• Returnables Shipped to Canada: Volume Worthy of a cost between $10 and $30? Two SHARES partners in Canada Looked at September 2007 – August 2008 stats Canadians borrowed 1016 returnables from US partners Average of 85 Canadian borrows of returnables per month Questions: How is the lending burden distributed? Is it balanced by Canadian lending of returnables? RLG Partnership Meeting 2009 OCLC Research 16 SHARES (D. Massie)
  • Comparison of U of Toronto Returnables Borrowing and Lending within N.A. Borrowing Lending February 2009 February 2009 Borrowed 119 returnables Loaned 92 returnables From 21 SHARES libraries To 19 SHARES libraries 5 libraries loaned over 10 2 libraries borrowed over 10 None loaned over 17 1 borrowed over 20 February 2008 February 2008 Borrowed 119 returnables Loaned 90 returnables From 19 SHARES libraries To 20 SHARES libraries 4 libraries loaned over 10 3 libraries borrowed over 10 None loaned over 17 2 borrowed over 20 RLG Partnership Meeting 2009 OCLC Research 17 SHARES (D. Massie)
  • High Performing Lenders survey results Most important criteria (% very important) Prompt response 86.4% Quality of scanning/copying 77.3% Fast delivery 69.7% Quality of holdings in WC 69.7% Supply rare and hard-to-find 67.2% Quality of packaging 53.0% Willingness to renew 44.6% Long loan period 21.2% RLG Partnership Meeting 2009 OCLC Research 18 SHARES (D. Massie)
  • High Performing Lenders revealed Most often mentioned by name Fast: COO, PUL, JPG Prompt: COO, PUL, YUS, CGU, JPG Scan/copy: COO, JPG, PUL Packaging: JPG, MZA, PUL, BP1 Rare: JPG, PUL, COO Holdings: FUG, UPM, PAU, COO Can’t believe: PUL, JPG, CGU, YUS, COO RLG Partnership Meeting 2009 OCLC Research 19 SHARES (D. Massie)
  • Survey Comments: Other “high perf” Criteria Supply article electronically (5) Scan special collections material (4) Supply media (3) Copy long articles (2) RLG Partnership Meeting 2009 OCLC Research 20 SHARES (D. Massie)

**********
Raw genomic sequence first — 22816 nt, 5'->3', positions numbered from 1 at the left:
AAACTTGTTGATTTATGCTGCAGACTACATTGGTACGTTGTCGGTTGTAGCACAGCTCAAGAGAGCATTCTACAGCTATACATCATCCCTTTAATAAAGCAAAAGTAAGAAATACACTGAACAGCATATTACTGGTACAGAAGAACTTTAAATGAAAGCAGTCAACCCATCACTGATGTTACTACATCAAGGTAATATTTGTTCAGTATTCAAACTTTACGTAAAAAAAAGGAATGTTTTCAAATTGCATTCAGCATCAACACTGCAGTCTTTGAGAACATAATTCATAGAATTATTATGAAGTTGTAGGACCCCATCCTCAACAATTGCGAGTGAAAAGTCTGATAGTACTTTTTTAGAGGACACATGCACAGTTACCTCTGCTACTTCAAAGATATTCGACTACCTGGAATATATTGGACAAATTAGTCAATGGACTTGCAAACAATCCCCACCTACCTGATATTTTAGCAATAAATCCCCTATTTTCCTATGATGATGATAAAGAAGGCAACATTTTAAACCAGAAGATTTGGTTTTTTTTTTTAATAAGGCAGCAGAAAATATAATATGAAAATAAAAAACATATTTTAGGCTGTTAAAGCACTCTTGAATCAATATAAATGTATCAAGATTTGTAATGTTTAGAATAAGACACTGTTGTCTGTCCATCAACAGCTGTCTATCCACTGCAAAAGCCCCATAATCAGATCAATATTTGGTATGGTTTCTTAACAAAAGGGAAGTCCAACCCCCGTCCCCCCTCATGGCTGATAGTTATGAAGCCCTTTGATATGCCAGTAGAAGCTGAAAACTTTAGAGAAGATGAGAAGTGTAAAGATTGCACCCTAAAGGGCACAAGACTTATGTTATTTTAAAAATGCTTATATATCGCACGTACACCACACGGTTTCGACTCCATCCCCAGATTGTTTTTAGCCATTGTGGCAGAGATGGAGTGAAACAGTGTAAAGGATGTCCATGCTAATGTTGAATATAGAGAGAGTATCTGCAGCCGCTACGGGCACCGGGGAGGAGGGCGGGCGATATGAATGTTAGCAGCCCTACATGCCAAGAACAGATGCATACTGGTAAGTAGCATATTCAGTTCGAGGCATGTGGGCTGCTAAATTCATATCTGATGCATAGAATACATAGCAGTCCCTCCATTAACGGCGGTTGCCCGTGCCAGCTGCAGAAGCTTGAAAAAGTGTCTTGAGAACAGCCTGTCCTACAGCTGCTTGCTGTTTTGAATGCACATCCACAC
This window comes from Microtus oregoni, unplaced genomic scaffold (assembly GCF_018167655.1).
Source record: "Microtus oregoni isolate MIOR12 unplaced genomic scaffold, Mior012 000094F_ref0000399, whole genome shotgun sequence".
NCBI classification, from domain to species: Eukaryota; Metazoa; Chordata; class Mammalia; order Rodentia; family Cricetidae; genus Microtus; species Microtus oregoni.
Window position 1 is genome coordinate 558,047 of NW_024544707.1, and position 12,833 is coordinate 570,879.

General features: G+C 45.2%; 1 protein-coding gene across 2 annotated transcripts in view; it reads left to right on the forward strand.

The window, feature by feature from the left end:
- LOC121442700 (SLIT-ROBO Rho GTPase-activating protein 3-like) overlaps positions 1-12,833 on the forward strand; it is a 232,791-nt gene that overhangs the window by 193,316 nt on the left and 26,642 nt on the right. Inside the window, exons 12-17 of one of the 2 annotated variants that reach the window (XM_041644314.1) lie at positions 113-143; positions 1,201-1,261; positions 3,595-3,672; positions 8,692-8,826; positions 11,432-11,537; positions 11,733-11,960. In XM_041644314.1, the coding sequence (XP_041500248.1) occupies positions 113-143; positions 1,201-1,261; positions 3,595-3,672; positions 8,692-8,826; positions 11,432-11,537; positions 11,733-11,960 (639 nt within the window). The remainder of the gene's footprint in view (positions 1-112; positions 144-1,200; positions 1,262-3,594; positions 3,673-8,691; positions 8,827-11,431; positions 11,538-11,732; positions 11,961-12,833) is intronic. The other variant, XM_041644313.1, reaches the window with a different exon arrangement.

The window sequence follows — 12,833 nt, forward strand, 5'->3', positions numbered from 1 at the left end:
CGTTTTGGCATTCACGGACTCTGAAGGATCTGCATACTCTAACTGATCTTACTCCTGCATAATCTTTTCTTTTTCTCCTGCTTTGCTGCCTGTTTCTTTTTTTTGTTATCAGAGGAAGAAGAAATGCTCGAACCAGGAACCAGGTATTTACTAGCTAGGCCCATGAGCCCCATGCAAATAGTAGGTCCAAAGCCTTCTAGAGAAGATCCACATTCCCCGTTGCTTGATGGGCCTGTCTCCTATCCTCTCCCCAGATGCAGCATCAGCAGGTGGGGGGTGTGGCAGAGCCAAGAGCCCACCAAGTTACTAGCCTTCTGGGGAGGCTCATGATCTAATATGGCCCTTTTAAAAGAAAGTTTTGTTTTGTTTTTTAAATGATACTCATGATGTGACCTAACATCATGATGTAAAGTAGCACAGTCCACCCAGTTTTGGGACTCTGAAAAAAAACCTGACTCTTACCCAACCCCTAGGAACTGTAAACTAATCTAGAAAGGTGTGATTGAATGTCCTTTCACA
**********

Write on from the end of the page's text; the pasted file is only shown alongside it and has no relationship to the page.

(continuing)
• Survey comments: Packaging Liked Not so much Easy to open Packaging that spills Well-wrapped Takes too long to open Top quality materials Jiffy bags Bubble wrap and boxes Peanuts Proper reinforcement Over-taping Standardization Good quality control Neatness Green practices RLG Partnership Meeting 2009 OCLC Research 21 SHARES (D. Massie)
  • High-Performing Lenders WG – next steps Follow up with high-performing lenders Identify and share best practices Arrange for Webinars, podcasts, Wiki, panels Discussion topic: Best lenders finding it harder to deliver “special handling” items in tough economic times. Yet during tough economic times those items are precisely the ones scholars need to borrow RLG Partnership Meeting 2009 OCLC Research 22 SHARES (D. Massie)
  • Rethinking Onsite Access survey results 69 responses About 20% think onsite borrowing should be part of program 48% have knowingly received SHARES visitors Vast majority do not track use of program Most libraries report <10 SHARES visitors per year 3 libraries reported >200 SHARES visitors last year 2 libraries reported having different policies for SHARES libraries within their geographic area RLG Partnership Meeting 2009 OCLC Research 23 SHARES (D. Massie)